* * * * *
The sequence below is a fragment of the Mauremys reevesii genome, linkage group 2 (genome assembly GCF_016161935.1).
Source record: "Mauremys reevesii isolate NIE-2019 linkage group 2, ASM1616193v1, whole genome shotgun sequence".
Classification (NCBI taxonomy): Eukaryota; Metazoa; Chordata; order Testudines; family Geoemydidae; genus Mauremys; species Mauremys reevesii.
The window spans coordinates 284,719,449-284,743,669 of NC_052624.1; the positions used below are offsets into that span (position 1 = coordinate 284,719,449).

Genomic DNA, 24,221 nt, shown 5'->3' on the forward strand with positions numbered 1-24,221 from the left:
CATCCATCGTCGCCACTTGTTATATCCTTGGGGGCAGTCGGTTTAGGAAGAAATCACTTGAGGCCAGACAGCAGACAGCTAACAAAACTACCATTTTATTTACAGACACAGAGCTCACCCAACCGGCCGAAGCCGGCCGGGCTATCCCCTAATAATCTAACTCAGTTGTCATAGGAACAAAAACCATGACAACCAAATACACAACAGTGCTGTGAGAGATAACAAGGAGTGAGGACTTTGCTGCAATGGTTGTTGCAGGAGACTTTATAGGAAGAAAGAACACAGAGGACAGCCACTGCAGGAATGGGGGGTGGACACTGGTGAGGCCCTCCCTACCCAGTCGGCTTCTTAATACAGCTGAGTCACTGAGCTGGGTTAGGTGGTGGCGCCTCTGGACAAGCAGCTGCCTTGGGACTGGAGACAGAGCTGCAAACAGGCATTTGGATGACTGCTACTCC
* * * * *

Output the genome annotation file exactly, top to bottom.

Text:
The sequence below is a fragment of the Mauremys reevesii genome, linkage group 2 (genome assembly GCF_016161935.1).
Source record: "Mauremys reevesii isolate NIE-2019 linkage group 2, ASM1616193v1, whole genome shotgun sequence".
Classification (NCBI taxonomy): Eukaryota; Metazoa; Chordata; order Testudines; family Geoemydidae; genus Mauremys; species Mauremys reevesii.
The window spans coordinates 284,719,449-284,743,669 of NC_052624.1; the positions used below are offsets into that span (position 1 = coordinate 284,719,449).

Genomic DNA, 24,221 nt, shown 5'->3' on the forward strand with positions numbered 1-24,221 from the left:
CATCCATCGTCGCCACTTGTTATATCCTTGGGGGCAGTCGGTTTAGGAAGAAATCACTTGAGGCCAGACAGCAGACAGCTAACAAAACTACCATTTTATTTACAGACACAGAGCTCACCCAACCGGCCGAAGCCGGCCGGGCTATCCCCTAATAATCTAACTCAGTTGTCATAGGAACAAAAACCATGACAACCAAATACACAACAGTGCTGTGAGAGATAACAAGGAGTGAGGACTTTGCTGCAATGGTTGTTGCAGGAGACTTTATAGGAAGAAAGAACACAGAGGACAGCCACTGCAGGAATGGGGGGTGGACACTGGTGAGGCCCTCCCTACCCAGTCGGCTTCTTAATACAGCTGAGTCACTGAGCTGGGTTAGGTGGTGGCGCCTCTGGACAAGCAGCTGCCTTGGGACTGGAGACAGAGCTGCAAACAGGCATTTGGATGACTGCTACTCC